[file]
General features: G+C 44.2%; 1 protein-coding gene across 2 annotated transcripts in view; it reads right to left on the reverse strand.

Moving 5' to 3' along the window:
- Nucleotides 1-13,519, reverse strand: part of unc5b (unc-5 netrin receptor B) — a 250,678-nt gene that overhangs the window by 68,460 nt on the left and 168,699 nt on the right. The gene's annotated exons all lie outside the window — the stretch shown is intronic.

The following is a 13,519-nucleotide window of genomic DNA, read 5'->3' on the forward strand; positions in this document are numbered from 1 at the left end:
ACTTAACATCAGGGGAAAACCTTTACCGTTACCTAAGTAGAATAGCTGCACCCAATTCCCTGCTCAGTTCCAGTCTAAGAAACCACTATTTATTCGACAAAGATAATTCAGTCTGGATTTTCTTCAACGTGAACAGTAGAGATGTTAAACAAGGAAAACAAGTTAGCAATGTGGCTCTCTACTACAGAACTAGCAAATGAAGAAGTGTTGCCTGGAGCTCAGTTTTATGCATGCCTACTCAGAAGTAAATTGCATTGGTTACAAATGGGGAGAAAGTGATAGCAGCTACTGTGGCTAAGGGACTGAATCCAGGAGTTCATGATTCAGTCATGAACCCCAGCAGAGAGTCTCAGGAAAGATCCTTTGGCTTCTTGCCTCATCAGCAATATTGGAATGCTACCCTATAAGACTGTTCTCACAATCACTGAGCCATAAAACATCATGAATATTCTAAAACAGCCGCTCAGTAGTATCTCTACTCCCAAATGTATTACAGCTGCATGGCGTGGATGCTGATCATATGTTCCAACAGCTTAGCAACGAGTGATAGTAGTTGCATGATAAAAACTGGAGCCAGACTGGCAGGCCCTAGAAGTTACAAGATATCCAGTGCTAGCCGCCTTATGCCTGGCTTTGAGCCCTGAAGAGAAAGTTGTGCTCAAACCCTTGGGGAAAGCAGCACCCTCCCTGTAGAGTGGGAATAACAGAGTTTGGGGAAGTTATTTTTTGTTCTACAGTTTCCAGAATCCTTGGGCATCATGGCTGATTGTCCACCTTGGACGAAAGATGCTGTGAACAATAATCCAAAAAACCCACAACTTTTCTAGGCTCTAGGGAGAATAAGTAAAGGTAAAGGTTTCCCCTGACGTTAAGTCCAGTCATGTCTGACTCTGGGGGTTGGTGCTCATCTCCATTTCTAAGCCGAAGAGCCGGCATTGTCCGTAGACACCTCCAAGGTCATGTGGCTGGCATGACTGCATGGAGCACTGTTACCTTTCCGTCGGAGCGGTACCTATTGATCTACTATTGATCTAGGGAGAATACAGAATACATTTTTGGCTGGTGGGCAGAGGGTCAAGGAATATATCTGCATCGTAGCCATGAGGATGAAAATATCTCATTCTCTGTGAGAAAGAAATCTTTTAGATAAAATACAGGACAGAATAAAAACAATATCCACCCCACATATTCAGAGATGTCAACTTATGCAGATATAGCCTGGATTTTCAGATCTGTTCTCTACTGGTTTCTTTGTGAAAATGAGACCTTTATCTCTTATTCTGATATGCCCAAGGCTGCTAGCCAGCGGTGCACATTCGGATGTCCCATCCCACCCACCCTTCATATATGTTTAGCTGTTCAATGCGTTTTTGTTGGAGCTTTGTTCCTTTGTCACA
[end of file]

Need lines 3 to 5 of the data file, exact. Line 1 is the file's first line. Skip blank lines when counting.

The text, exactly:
- Nucleotides 1-13,519, reverse strand: part of unc5b (unc-5 netrin receptor B) — a 250,678-nt gene that overhangs the window by 68,460 nt on the left and 168,699 nt on the right. The gene's annotated exons all lie outside the window — the stretch shown is intronic.

The following is a 13,519-nucleotide window of genomic DNA, read 5'->3' on the forward strand; positions in this document are numbered from 1 at the left end:
ACTTAACATCAGGGGAAAACCTTTACCGTTACCTAAGTAGAATAGCTGCACCCAATTCCCTGCTCAGTTCCAGTCTAAGAAACCACTATTTATTCGACAAAGATAATTCAGTCTGGATTTTCTTCAACGTGAACAGTAGAGATGTTAAACAAGGAAAACAAGTTAGCAATGTGGCTCTCTACTACAGAACTAGCAAATGAAGAAGTGTTGCCTGGAGCTCAGTTTTATGCATGCCTACTCAGAAGTAAATTGCATTGGTTACAAATGGGGAGAAAGTGATAGCAGCTACTGTGGCTAAGGGACTGAATCCAGGAGTTCATGATTCAGTCATGAACCCCAGCAGAGAGTCTCAGGAAAGATCCTTTGGCTTCTTGCCTCATCAGCAATATTGGAATGCTACCCTATAAGACTGTTCTCACAATCACTGAGCCATAAAACATCATGAATATTCTAAAACAGCCGCTCAGTAGTATCTCTACTCCCAAATGTATTACAGCTGCATGGCGTGGATGCTGATCATATGTTCCAACAGCTTAGCAACGAGTGATAGTAGTTGCATGATAAAAACTGGAGCCAGACTGGCAGGCCCTAGAAGTTACAAGATATCCAGTGCTAGCCGCCTTATGCCTGGCTTTGAGCCCTGAAGAGAAAGTTGTGCTCAAACCCTTGGGGAAAGCAGCACCCTCCCTGTAGAGTGGGAATAACAGAGTTTGGGGAAGTTATTTTTTGTTCTACAGTTTCCAGAATCCTTGGGCATCATGGCTGATTGTCCACCTTGGACGAAAGATGCTGTGAACAATAATCCAAAAAACCCACAACTTTTCTAGGCTCTAGGGAGAATAAGTAAAGGTAAAGGTTTCCCCTGACGTTAAGTCCAGTCATGTCTGACTCTGGGGGTTGGTGCTCATCTCCATTTCTAAGCCGAAGAGCCGGCATTGTCCGTAGACACCTCCAAGGTCATGTGGCTGGCATGACTGCATGGAGCACTGTTACCTTTCCGTCGGAGCGGTACCTATTGATCTACTATTGATCTAGGGAGAATACAGAATACATTTTTGGCTGGTGGGCAGAGGGTCAAGGAATATATCTGCATCGTAGCCATGAGGATGAAAATATCTCATTCTCTGTGAGAAAGAAATCTTTTAGATAAAATACAGGACAGAATAAAAACAATATCCACCCCACATATTCAGAGATGTCAACTTATGCAGATATAGCCTGGATTTTCAGATCTGTTCTCTACTGGTTTCTTTGTGAAAATGAGACCTTTATCTCTTATTCTGATATGCCCAAGGCTGCTAGCCAGCGGTGCACATTCGGATGTCCCATCCCACCCACCCTTCATATATGTTTAGCTGTTCAATGCGTTTTTGTTGGAGCTTTGTTCCTTTGTCACA